Using Amazon to expand globally is drastically easier when compared with most shopping cart systems. Magento offers Multiple Store views, but others require you to create a new shop for each different language. That’s a lot of work without even knowing how the product will perform in that market.
With Amazon, any retailer can quickly test if his products appeal to the global audience by creating a listing on a local Amazon. They’ve got you covered for every aspect including international order fulfillment and localized customer support. It takes the heavy lifting off your shoulders since you don't have the hassle of figuring out local payment systems, logistics, and operations.
Let’s say you’re based in the US, but would like to expand to Europe. Here’s how you could list internationally:
Decide where you want to expand
Register in that market and list your products
Create a plan for shipping and fulfillment
Use Amazon’s tool to manage your business and sales
3. Low marketing costs
Amazon already attracts millions of customers to their website daily, and you get access to them. Depending on your niche and how crowded the market is you can start selling from day one without any significant marketing efforts whatsoever. Because the Amazon website works as its own search engine, shoppers seeking out the products you offer can easily find you.
Of course, the competition is fierce and you need to stand out from the crowd. Having a curated presence will help your efforts of piggybacking on Amazon's huge client database. Any effort you put in to perfecting your listings has the ability to really pay off.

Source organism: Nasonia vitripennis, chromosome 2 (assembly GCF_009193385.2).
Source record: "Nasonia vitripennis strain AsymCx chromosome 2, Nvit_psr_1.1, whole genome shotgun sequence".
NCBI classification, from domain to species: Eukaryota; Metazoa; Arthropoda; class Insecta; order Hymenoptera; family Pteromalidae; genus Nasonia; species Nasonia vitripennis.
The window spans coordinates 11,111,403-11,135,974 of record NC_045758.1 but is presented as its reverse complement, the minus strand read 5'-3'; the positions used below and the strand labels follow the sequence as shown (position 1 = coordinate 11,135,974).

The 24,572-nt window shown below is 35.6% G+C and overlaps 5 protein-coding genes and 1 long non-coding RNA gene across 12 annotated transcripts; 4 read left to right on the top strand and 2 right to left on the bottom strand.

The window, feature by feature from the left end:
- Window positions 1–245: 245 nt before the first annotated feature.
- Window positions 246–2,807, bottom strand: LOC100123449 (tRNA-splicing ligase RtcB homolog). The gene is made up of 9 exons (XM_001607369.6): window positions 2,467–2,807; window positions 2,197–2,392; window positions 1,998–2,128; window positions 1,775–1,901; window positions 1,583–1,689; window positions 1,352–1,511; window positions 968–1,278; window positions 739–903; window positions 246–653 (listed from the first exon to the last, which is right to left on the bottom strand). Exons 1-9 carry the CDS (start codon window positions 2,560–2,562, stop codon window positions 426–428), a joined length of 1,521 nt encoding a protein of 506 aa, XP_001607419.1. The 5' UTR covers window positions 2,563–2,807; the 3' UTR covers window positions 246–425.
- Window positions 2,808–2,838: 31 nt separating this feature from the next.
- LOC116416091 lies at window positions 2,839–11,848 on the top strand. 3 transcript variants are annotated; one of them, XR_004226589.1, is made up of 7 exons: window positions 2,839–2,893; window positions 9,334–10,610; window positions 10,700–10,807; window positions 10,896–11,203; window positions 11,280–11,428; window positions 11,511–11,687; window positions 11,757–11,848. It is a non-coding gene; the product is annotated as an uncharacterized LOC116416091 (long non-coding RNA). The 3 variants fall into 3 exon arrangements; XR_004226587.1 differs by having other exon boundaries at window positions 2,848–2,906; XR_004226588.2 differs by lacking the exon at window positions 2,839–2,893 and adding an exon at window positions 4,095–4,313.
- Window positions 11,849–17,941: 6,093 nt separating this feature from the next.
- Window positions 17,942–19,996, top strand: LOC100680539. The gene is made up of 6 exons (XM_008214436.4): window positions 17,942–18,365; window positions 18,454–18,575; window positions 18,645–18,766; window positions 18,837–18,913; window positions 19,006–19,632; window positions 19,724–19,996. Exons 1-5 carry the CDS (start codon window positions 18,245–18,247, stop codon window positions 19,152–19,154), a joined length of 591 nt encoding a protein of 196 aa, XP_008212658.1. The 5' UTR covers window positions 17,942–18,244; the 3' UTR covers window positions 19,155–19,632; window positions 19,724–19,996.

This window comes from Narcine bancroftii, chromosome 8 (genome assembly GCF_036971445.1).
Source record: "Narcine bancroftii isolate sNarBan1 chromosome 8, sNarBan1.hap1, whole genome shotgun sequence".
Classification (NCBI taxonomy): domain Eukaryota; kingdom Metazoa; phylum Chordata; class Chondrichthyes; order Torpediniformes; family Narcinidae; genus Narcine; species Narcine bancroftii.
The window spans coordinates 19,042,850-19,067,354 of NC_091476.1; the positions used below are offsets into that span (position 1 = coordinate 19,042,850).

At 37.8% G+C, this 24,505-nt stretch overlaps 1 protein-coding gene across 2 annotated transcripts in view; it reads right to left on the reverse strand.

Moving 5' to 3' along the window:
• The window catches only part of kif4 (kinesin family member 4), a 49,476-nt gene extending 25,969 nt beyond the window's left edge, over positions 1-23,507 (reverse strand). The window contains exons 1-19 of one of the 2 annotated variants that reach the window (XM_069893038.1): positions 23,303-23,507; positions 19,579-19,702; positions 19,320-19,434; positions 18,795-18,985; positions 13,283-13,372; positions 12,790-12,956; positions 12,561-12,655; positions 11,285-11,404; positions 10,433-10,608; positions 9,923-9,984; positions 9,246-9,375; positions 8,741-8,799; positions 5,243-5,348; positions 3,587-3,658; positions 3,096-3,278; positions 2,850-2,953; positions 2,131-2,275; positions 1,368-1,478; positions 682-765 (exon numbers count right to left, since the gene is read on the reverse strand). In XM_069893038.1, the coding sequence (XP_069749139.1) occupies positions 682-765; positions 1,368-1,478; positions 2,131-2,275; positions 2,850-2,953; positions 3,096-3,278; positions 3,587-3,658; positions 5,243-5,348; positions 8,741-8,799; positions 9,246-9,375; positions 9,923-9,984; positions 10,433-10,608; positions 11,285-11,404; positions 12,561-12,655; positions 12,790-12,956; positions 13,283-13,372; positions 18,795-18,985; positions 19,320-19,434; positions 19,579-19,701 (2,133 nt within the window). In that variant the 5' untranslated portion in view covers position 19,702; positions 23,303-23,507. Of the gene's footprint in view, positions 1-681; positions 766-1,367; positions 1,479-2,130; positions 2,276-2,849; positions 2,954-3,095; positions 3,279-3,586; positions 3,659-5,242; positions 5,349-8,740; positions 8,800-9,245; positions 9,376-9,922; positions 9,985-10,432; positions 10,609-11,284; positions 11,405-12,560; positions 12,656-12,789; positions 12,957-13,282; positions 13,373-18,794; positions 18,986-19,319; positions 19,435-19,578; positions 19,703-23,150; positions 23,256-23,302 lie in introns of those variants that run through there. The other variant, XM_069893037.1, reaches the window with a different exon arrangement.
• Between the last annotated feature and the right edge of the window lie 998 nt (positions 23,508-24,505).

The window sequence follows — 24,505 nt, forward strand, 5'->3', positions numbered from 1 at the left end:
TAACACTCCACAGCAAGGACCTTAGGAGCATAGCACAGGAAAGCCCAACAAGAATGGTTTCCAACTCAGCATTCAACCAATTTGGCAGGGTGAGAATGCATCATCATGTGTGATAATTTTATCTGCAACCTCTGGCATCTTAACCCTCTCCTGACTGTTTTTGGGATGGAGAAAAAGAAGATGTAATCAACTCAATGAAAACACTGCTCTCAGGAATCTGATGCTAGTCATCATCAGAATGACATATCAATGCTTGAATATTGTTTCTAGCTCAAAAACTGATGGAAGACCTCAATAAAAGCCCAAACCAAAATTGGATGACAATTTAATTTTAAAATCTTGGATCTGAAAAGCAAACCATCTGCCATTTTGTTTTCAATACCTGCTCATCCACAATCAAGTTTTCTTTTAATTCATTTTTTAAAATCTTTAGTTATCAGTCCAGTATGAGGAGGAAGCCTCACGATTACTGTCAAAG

That said, we’re not advocating for you to completely dismiss the idea of advertising on Amazon altogether as it can raise your visibility on the search results page.
If you do decide to advertise on Amazon, there are 4 types to choose from:
- Sponsored Products
- Sponsored Brands
- Lockscreen Ads (for book vendors and Kindle Direct Publishing authors)
- Sponsored Display
In this image (from the top of the search results page) you can see the sponsored products positioned right before the non-sponsored one.
4. No stock
With more than 175 fulfillment centers around the globe, you can ship all your products in bulk to Amazon and they will store your inventory, package it and ship it to your customers. Easy!
The main benefit of this is that you don’t have to get bogged down with the practicalities of shipping out products. You can focus on managing other important business operations while joyfully watching your orders increase.